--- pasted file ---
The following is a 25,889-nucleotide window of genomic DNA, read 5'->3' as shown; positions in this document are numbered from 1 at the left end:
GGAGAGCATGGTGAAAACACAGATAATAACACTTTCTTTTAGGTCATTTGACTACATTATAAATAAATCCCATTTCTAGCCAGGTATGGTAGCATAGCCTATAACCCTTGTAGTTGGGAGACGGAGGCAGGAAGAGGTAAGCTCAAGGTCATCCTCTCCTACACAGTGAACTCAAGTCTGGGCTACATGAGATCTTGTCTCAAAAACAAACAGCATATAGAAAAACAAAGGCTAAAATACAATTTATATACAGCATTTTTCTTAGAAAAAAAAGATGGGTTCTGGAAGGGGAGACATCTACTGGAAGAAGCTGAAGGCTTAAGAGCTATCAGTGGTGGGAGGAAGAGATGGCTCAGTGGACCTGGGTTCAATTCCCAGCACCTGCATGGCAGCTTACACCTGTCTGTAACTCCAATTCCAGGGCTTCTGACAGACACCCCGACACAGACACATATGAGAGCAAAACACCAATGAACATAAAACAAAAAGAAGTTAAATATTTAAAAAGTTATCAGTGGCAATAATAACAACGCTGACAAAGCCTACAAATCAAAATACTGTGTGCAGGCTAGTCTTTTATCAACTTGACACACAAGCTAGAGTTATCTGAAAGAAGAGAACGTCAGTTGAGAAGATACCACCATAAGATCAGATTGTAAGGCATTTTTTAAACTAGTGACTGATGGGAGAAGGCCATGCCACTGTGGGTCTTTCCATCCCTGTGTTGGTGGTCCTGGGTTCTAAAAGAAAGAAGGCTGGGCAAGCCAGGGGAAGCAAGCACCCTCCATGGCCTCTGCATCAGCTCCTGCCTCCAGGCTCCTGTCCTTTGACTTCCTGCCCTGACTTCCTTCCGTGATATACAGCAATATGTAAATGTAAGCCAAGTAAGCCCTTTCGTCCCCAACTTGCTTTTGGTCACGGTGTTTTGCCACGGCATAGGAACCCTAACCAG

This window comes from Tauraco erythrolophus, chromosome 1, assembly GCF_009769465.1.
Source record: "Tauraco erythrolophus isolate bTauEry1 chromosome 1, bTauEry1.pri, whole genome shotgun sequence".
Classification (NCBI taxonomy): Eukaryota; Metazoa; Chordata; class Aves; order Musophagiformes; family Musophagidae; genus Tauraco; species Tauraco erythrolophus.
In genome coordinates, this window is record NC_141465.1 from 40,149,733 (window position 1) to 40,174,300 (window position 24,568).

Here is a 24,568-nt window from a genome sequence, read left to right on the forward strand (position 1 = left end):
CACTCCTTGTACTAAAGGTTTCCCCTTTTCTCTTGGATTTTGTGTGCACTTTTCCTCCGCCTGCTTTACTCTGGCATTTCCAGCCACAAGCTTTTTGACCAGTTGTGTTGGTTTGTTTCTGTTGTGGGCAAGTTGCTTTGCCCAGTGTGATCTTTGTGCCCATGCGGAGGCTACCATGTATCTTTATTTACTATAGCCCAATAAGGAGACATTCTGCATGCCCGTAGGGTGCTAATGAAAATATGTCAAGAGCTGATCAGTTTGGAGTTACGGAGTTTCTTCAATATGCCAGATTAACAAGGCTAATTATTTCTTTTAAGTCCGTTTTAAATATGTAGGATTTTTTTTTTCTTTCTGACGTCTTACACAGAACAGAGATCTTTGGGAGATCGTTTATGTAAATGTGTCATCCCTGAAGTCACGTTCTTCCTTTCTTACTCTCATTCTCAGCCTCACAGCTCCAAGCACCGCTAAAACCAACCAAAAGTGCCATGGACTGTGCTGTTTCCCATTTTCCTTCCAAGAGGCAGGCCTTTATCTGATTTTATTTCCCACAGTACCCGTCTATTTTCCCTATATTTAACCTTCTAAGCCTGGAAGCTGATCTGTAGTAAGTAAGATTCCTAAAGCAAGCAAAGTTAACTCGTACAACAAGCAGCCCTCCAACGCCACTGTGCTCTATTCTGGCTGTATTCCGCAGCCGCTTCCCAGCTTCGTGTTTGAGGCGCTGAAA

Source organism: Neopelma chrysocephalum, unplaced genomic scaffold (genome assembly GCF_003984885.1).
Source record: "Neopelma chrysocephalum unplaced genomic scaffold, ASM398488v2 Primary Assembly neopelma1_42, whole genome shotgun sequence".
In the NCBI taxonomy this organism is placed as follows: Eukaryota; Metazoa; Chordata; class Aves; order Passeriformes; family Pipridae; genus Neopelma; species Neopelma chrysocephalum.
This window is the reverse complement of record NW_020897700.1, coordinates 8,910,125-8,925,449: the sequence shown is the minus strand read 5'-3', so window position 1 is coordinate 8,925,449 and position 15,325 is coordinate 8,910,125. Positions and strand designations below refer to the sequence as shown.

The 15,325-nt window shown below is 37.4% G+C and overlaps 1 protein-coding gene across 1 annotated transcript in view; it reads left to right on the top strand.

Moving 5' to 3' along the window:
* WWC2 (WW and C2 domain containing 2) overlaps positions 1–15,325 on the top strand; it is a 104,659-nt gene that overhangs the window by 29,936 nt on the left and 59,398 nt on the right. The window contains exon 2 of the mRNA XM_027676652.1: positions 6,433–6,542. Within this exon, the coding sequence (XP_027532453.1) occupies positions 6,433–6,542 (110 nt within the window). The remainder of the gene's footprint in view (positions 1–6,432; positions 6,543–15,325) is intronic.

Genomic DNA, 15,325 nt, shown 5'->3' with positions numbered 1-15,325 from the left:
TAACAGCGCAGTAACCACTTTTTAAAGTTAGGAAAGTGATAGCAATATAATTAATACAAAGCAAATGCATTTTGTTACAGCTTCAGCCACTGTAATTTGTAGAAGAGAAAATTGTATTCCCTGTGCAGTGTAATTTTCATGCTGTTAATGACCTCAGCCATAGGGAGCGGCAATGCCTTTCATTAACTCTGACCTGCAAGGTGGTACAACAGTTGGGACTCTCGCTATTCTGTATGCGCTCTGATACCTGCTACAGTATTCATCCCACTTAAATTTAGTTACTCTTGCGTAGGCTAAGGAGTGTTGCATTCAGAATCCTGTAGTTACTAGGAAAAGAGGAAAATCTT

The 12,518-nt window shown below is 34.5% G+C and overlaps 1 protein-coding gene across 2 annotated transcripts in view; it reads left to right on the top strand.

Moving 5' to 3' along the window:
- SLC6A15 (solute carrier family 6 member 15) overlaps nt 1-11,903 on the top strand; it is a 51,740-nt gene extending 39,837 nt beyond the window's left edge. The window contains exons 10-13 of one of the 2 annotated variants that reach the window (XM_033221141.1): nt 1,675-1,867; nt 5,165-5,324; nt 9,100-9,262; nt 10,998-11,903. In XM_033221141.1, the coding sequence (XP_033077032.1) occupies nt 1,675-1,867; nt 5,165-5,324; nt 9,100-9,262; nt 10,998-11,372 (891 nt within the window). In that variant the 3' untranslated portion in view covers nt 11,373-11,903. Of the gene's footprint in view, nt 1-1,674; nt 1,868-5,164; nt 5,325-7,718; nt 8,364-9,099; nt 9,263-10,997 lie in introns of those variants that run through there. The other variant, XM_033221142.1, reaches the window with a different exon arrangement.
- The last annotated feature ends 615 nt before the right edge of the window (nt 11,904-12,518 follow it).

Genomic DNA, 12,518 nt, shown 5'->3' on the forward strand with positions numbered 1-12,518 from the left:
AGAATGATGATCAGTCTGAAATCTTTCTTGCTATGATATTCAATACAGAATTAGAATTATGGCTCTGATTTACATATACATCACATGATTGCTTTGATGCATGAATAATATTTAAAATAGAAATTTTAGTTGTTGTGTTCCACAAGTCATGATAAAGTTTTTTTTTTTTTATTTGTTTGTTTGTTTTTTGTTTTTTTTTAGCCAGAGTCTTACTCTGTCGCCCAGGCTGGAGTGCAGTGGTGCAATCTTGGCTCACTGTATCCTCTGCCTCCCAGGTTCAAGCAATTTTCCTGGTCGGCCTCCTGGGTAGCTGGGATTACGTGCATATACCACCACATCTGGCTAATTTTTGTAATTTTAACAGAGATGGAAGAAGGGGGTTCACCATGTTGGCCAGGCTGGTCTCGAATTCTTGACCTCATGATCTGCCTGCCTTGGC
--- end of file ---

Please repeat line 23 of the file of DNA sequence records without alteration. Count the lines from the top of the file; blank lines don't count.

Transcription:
AGAATGATGATCAGTCTGAAATCTTTCTTGCTATGATATTCAATACAGAATTAGAATTATGGCTCTGATTTACATATACATCACATGATTGCTTTGATGCATGAATAATATTTAAAATAGAAATTTTAGTTGTTGTGTTCCACAAGTCATGATAAAGTTTTTTTTTTTTTATTTGTTTGTTTGTTTTTTGTTTTTTTTTAGCCAGAGTCTTACTCTGTCGCCCAGGCTGGAGTGCAGTGGTGCAATCTTGGCTCACTGTATCCTCTGCCTCCCAGGTTCAAGCAATTTTCCTGGTCGGCCTCCTGGGTAGCTGGGATTACGTGCATATACCACCACATCTGGCTAATTTTTGTAATTTTAACAGAGATGGAAGAAGGGGGTTCACCATGTTGGCCAGGCTGGTCTCGAATTCTTGACCTCATGATCTGCCTGCCTTGGC